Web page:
When Sontag writes, “Solitude is endless. A whole new world. The desert” after being dumped, this is melodrama—I think Moser realizes that. But when she writes that her own cancer is her fault, he’s less savvy. This is the kind of indulgent, blubbering, pathetic statement that a sick person must whisper to oneself—a false mantra that won’t disappear until it is said. Yet Moser seems to suggest that this was her true position, and that the writing in Illness as Metaphor is a result of extreme effort on her part to argue herself out of how she really felt, and to avoid her own responsibility for smoking. He calls the book a result of “her zeal to transform her story of guilt, shame, and fear into something usable.”
“Something usable.” The disdain in these words is palpable. It’s why people hate writers, I guess. Writers take raw, unrefined material and sublimate it. In this case, I think Moser’s contempt is misplaced; Illness as Metaphor, as he notes, was a liberating text, and I think one of her most important. If Sontag’s ego had to balloon in the process, so be it. But the process of sublimation always seems to involve a betrayal, like a bodily sacrifice for the work to enter the realm of art. Someone is always hurt. In this case, it seems to be Moser who is attached to the version of Sontag confessed, in spurts, in diaries.
His expectations are so high that at one point, he criticizes the diaries for not portraying other people in the round: “In her journals, she was unsparing with herself—but the focus was always on herself. That, surely, is what a journal is for; but even the women who caused her agony appear as players in her personal drama rather than as personalities in their own right.” He continues, pointing out that her son makes few appearances in the journals—and rallies this as evidence that she was an absent mother. Probably she was not a great mother, I don’t know; but I read his scant appearances in the diaries as a sign of her narcissistic closeness with her son, rather than a neglect. (On her deathbed, she gifted her son her diaries—of which he is now the editor.)
A diary, at least as I learned to write them, is not a coolheaded reflection of life but a perverted, nightmare version of it. We write more when we’re lonely, because not being in love is boring. We sit and write things in diaries when they can’t go anywhere else—but we also sprout up narratives around those unsayable things, to avoid confronting the fact that all our unsayable problems are versions of the same themes. If we were honest with ourselves, all we would write is: My parents, my lovers, death. My parents, my lovers, death. The art of the diary comes from the effort required to dissemble to ourselves.
At the beginning of this week, out of nowhere, I was brimming with anger—and looking for trouble. On Monday, I felt a total sense of despair; politically, everything is going wrong—and I decided that writing is useless. Tuesday, I started a fight with my boyfriend after he said someone he’d just introduced to me was similar to an old friend of ours (I said no, absolutely they aren’t similar, offended on behalf of this friend). On Wednesday (impeachment), I was walking home from work, and I crossed the street, illegally, in front of a car that had the light, but the guy was texting. He finally came to, and honked at me for being in the way. Someone in a car behind the first guy rolled down his window to yell at me. I walked uphill toward my building, trying to hold back tears of anger. I fantasized about the car coming around the block, and explaining to the second driver what had happened, telling him, look, it wasn’t my fault, it was the other guy. I imagined body-slamming the big black door of his car. I wondered how I would ever forget the sound of that man screaming at me. I went home and wrote about it in my diary, trying to turn my unused anger into “something usable.”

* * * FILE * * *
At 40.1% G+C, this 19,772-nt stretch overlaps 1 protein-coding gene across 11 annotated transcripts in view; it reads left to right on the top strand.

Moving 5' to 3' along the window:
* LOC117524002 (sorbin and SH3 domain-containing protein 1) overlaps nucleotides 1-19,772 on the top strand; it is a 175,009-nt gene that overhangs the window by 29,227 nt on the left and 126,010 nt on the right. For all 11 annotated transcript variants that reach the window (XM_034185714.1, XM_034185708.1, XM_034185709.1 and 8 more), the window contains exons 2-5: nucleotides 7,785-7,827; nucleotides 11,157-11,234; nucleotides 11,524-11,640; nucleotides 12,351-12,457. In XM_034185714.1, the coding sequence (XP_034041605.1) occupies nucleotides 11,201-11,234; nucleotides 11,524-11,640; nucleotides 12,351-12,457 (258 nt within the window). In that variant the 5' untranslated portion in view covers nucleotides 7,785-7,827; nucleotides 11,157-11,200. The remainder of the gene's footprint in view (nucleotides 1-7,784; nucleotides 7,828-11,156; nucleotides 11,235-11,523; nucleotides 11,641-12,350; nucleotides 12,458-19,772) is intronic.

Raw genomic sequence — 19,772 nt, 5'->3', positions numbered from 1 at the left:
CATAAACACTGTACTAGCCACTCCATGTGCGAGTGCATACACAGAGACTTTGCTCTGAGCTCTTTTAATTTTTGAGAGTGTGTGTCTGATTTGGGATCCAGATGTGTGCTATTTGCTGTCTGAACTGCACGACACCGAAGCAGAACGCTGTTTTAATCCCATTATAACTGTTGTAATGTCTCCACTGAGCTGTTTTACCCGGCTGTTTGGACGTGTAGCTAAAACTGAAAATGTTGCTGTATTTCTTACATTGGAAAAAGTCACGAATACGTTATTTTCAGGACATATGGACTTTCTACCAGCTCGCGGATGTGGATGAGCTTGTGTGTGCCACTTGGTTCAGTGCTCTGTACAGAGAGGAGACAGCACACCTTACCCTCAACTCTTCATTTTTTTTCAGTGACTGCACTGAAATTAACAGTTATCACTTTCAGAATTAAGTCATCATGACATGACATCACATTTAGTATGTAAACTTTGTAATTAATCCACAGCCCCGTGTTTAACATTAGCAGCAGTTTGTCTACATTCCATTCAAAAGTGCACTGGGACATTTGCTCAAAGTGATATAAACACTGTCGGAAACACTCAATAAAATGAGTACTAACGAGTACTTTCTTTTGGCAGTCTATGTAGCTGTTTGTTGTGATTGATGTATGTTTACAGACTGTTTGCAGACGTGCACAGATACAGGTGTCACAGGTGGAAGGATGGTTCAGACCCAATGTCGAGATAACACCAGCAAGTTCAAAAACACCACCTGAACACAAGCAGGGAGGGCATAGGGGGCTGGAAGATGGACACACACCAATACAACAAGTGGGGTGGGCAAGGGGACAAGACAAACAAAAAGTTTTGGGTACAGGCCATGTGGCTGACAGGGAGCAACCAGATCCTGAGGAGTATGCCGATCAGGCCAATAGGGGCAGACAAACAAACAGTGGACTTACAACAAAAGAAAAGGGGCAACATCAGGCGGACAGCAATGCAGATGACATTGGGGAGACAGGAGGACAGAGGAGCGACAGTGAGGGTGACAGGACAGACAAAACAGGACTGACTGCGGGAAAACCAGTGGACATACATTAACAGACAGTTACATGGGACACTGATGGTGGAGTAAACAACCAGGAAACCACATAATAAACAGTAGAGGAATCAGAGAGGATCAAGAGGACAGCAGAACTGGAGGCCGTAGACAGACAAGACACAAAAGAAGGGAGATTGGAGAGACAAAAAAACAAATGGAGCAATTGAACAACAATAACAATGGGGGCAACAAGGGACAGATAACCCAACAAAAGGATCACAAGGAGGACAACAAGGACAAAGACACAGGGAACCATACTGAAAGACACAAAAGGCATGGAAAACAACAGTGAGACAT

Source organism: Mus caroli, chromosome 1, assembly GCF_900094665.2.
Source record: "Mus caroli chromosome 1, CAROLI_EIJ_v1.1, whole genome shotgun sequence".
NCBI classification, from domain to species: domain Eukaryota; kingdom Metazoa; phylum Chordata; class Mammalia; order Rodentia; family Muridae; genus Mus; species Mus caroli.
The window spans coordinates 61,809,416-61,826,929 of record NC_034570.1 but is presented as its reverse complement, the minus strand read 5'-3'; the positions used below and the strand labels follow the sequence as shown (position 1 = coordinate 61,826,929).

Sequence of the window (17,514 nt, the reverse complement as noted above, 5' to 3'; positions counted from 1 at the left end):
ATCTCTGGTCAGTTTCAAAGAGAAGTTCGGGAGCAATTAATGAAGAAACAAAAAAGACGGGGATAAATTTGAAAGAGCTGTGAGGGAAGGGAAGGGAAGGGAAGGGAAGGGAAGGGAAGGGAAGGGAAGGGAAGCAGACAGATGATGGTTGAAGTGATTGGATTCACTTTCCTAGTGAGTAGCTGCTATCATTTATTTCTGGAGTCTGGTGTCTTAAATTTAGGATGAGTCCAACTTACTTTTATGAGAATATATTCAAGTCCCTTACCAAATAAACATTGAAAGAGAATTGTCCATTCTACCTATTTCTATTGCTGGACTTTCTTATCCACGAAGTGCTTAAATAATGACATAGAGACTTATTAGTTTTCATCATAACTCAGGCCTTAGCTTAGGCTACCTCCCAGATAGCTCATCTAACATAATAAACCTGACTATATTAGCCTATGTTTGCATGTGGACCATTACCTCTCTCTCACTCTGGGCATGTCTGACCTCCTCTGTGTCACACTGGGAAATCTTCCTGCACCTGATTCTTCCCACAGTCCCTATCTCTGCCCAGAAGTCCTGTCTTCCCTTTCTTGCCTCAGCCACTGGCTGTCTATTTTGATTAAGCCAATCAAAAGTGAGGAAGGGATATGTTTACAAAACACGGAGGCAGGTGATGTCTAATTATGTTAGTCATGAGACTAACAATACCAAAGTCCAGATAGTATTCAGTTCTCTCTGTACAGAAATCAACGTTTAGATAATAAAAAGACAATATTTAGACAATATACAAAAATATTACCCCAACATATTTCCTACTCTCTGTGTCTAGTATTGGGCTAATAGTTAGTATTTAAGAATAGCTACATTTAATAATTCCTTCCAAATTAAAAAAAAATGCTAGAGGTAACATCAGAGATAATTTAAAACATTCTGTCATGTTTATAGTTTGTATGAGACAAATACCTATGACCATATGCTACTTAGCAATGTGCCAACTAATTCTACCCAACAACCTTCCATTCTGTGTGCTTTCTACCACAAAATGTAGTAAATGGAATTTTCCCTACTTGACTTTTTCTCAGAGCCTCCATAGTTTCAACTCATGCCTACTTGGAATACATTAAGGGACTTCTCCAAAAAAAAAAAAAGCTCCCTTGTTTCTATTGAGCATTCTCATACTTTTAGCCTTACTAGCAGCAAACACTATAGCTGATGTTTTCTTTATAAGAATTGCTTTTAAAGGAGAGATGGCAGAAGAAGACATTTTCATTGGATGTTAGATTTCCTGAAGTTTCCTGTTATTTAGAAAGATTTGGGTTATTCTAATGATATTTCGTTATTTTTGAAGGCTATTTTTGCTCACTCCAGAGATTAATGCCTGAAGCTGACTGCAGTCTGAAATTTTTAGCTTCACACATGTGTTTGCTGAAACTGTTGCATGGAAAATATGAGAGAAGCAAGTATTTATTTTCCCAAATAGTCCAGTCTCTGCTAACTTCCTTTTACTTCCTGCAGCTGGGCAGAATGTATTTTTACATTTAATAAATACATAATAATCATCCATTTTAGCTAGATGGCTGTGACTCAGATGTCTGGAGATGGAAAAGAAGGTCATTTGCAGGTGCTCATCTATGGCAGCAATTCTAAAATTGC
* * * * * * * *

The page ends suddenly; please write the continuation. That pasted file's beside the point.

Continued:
My mind turned to a passage that Karl Ove Knausgaard wrote recently in the New Yorker; in it, he writes that he doesn’t like dogs because always in the bark of the dog is the voice of the father. To have a dog is to be inhibited from writing:
I have always had within me that fear of doglike aggression, and, whenever I have encountered it, in the form of an angry motorist, for example, or an angry girlfriend, every time I have yielded to it and become paralyzed. The only area where I have defied it has been literature. At times I think that is what literature is for, that literature is a place where one can express oneself freely, without fearing the law of the father, the law of the dog.
I had been barked at, and I was angry at my father. I did not want to be. I wanted to be more interesting than that. I wrote: “What is it I have so much anger about: My father, what a boring answer, truly. His methods of control: a little better.” But try as I might, I can’t seem to escape the fundamental truth that children get angry at their parents. Might as well, I thought, turn my diary entry into a kind of performance. I continued:
My dad wants me to buy my mother and myself a vacation: a river cruise, or a trip to Malta. This is his own fantasy, he is the one who would go. It seems special to him, who knows why. He can’t go with her, so I must. I become like a cloth bag in the shape of a body, filled with flour or sawdust. He sticks his hands in my armpits and controls the blunt movements of my heavy arms. He types things into Google, into Trip Advisor. Should the dummy do anything wrong, the father is angry. The father throws fistfuls of flour on the ground. The father pours water on the dummy’s head. Submission is achieved again and the plan moves forward.